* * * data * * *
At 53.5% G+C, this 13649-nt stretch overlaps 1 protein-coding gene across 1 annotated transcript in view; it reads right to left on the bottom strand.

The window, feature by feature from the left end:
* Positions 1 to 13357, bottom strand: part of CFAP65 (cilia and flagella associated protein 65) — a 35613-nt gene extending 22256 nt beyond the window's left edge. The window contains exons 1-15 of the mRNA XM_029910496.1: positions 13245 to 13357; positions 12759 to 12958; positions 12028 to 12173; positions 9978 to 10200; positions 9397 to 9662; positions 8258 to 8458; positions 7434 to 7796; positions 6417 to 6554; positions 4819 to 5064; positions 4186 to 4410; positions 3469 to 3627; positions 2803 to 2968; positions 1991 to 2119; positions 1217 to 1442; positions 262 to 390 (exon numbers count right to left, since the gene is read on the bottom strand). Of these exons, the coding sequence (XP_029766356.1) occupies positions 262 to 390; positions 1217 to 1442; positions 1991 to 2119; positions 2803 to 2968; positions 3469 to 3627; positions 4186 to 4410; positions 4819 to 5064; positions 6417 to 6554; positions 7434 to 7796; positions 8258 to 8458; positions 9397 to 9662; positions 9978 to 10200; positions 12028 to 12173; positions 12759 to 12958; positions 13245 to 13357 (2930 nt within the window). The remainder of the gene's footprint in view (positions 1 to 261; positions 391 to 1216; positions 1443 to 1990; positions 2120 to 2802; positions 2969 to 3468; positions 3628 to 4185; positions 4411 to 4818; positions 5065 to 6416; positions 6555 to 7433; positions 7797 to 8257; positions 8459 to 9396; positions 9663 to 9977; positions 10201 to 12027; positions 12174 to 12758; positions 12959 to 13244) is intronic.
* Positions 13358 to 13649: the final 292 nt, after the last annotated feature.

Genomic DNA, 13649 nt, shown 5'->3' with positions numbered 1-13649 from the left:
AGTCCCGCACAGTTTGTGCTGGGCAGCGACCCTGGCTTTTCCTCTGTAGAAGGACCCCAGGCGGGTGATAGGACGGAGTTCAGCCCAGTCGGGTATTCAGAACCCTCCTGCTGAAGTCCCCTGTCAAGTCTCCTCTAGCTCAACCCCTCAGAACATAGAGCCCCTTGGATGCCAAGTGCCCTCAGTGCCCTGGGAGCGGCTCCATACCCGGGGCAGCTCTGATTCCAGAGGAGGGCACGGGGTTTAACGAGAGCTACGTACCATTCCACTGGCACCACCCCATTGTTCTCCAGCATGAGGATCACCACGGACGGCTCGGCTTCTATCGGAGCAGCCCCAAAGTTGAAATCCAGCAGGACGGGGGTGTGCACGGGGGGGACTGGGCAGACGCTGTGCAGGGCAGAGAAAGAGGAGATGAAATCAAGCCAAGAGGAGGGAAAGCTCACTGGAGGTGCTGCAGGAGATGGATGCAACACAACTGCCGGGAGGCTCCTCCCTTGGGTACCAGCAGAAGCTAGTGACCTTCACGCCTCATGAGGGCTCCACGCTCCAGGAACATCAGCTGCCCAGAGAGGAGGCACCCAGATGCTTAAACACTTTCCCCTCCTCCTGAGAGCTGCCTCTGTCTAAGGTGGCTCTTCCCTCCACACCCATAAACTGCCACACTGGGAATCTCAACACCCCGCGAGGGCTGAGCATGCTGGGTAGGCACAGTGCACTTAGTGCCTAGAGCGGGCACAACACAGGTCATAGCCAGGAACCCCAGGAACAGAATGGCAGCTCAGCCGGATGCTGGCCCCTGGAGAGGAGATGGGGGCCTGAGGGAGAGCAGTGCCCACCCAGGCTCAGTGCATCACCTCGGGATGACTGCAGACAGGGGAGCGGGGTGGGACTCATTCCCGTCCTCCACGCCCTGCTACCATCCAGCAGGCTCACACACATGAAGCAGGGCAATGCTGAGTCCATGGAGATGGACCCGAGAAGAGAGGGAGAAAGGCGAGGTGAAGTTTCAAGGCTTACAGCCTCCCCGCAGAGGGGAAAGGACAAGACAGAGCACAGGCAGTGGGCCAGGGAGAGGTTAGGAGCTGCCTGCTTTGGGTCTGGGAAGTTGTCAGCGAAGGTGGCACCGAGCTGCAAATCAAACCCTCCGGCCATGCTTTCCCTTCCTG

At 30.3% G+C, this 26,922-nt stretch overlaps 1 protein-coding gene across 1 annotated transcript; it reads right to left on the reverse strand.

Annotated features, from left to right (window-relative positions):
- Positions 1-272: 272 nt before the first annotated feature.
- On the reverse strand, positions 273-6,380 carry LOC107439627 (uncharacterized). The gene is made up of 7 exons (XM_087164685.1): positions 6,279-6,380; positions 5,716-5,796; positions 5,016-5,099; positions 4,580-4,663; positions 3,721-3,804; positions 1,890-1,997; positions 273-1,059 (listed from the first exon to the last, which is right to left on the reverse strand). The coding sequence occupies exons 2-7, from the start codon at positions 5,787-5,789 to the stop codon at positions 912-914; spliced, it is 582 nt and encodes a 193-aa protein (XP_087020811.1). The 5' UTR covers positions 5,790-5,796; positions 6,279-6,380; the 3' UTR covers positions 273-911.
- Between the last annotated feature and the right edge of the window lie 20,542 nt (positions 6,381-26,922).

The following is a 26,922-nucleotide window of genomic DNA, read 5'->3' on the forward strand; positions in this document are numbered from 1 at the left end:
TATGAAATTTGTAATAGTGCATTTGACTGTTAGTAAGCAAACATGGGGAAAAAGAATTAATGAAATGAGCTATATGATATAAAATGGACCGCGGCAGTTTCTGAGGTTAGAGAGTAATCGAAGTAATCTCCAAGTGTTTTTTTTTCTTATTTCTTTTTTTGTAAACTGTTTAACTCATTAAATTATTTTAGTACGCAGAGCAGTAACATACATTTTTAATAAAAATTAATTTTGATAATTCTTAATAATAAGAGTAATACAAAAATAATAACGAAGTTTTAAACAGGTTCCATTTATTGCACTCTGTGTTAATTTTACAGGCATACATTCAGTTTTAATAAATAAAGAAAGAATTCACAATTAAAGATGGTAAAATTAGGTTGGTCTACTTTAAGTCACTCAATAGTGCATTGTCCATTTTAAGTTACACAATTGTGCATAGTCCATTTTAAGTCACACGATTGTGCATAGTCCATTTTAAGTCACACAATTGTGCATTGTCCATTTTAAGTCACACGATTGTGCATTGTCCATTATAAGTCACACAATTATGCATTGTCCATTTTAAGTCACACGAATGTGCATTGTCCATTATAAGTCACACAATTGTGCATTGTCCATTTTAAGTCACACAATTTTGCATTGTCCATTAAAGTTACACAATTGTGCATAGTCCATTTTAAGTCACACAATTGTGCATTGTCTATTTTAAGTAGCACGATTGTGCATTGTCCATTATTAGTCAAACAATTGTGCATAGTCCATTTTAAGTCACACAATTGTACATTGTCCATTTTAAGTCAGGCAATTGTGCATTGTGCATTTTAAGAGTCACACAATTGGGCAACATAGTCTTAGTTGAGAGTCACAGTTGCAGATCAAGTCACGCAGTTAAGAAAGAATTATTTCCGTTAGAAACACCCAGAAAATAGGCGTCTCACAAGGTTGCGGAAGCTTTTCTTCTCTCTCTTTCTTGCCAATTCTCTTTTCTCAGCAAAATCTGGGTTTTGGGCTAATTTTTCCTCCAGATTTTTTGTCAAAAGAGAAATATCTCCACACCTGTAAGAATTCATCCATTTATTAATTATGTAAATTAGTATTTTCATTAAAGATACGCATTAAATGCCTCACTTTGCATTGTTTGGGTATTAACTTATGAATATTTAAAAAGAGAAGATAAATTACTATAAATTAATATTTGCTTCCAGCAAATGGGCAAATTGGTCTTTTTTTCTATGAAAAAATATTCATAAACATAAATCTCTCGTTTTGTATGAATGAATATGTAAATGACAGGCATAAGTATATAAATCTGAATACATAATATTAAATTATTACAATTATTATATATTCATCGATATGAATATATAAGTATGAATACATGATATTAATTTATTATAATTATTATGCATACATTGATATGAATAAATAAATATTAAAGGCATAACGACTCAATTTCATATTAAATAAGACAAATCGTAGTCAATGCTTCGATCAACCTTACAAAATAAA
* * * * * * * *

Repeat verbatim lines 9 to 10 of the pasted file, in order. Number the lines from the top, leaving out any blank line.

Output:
- Positions 1-272: 272 nt before the first annotated feature.
- On the reverse strand, positions 273-6,380 carry LOC107439627 (uncharacterized). The gene is made up of 7 exons (XM_087164685.1): positions 6,279-6,380; positions 5,716-5,796; positions 5,016-5,099; positions 4,580-4,663; positions 3,721-3,804; positions 1,890-1,997; positions 273-1,059 (listed from the first exon to the last, which is right to left on the reverse strand). The coding sequence occupies exons 2-7, from the start codon at positions 5,787-5,789 to the stop codon at positions 912-914; spliced, it is 582 nt and encodes a 193-aa protein (XP_087020811.1). The 5' UTR covers positions 5,790-5,796; positions 6,279-6,380; the 3' UTR covers positions 273-911.